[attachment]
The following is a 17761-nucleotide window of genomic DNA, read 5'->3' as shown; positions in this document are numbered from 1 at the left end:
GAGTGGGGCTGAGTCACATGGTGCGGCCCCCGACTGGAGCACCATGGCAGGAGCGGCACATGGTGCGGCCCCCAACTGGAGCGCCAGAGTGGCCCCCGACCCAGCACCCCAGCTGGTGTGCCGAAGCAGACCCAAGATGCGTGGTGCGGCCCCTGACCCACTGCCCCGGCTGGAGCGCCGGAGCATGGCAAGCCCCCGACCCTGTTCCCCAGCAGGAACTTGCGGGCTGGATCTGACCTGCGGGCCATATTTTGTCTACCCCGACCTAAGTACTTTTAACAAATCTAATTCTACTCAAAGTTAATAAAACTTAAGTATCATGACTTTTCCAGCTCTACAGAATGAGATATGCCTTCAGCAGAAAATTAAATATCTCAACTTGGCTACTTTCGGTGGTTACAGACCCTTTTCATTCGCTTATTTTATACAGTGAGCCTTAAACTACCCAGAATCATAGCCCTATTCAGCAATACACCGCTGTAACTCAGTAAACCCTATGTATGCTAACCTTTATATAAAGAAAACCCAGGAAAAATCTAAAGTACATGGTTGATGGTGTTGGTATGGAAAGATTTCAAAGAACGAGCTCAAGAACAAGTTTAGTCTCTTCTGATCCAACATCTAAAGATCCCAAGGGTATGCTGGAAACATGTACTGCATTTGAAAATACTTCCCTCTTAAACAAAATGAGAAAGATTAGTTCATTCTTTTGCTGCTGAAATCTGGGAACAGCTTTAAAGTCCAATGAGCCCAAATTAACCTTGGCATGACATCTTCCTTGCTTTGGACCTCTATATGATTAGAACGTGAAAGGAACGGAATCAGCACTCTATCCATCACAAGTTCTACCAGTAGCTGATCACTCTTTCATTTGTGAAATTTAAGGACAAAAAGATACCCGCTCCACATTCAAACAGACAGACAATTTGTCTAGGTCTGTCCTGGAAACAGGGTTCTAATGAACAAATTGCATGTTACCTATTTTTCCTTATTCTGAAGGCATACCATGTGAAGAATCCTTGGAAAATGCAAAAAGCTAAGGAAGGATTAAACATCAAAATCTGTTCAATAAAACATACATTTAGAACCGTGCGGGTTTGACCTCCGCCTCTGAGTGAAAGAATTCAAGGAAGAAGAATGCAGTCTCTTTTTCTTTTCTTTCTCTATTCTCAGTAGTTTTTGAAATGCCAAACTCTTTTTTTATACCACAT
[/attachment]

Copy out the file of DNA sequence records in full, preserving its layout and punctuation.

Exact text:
The following is a 17761-nucleotide window of genomic DNA, read 5'->3' as shown; positions in this document are numbered from 1 at the left end:
GAGTGGGGCTGAGTCACATGGTGCGGCCCCCGACTGGAGCACCATGGCAGGAGCGGCACATGGTGCGGCCCCCAACTGGAGCGCCAGAGTGGCCCCCGACCCAGCACCCCAGCTGGTGTGCCGAAGCAGACCCAAGATGCGTGGTGCGGCCCCTGACCCACTGCCCCGGCTGGAGCGCCGGAGCATGGCAAGCCCCCGACCCTGTTCCCCAGCAGGAACTTGCGGGCTGGATCTGACCTGCGGGCCATATTTTGTCTACCCCGACCTAAGTACTTTTAACAAATCTAATTCTACTCAAAGTTAATAAAACTTAAGTATCATGACTTTTCCAGCTCTACAGAATGAGATATGCCTTCAGCAGAAAATTAAATATCTCAACTTGGCTACTTTCGGTGGTTACAGACCCTTTTCATTCGCTTATTTTATACAGTGAGCCTTAAACTACCCAGAATCATAGCCCTATTCAGCAATACACCGCTGTAACTCAGTAAACCCTATGTATGCTAACCTTTATATAAAGAAAACCCAGGAAAAATCTAAAGTACATGGTTGATGGTGTTGGTATGGAAAGATTTCAAAGAACGAGCTCAAGAACAAGTTTAGTCTCTTCTGATCCAACATCTAAAGATCCCAAGGGTATGCTGGAAACATGTACTGCATTTGAAAATACTTCCCTCTTAAACAAAATGAGAAAGATTAGTTCATTCTTTTGCTGCTGAAATCTGGGAACAGCTTTAAAGTCCAATGAGCCCAAATTAACCTTGGCATGACATCTTCCTTGCTTTGGACCTCTATATGATTAGAACGTGAAAGGAACGGAATCAGCACTCTATCCATCACAAGTTCTACCAGTAGCTGATCACTCTTTCATTTGTGAAATTTAAGGACAAAAAGATACCCGCTCCACATTCAAACAGACAGACAATTTGTCTAGGTCTGTCCTGGAAACAGGGTTCTAATGAACAAATTGCATGTTACCTATTTTTCCTTATTCTGAAGGCATACCATGTGAAGAATCCTTGGAAAATGCAAAAAGCTAAGGAAGGATTAAACATCAAAATCTGTTCAATAAAACATACATTTAGAACCGTGCGGGTTTGACCTCCGCCTCTGAGTGAAAGAATTCAAGGAAGAAGAATGCAGTCTCTTTTTCTTTTCTTTCTCTATTCTCAGTAGTTTTTGAAATGCCAAACTCTTTTTTTATACCACAT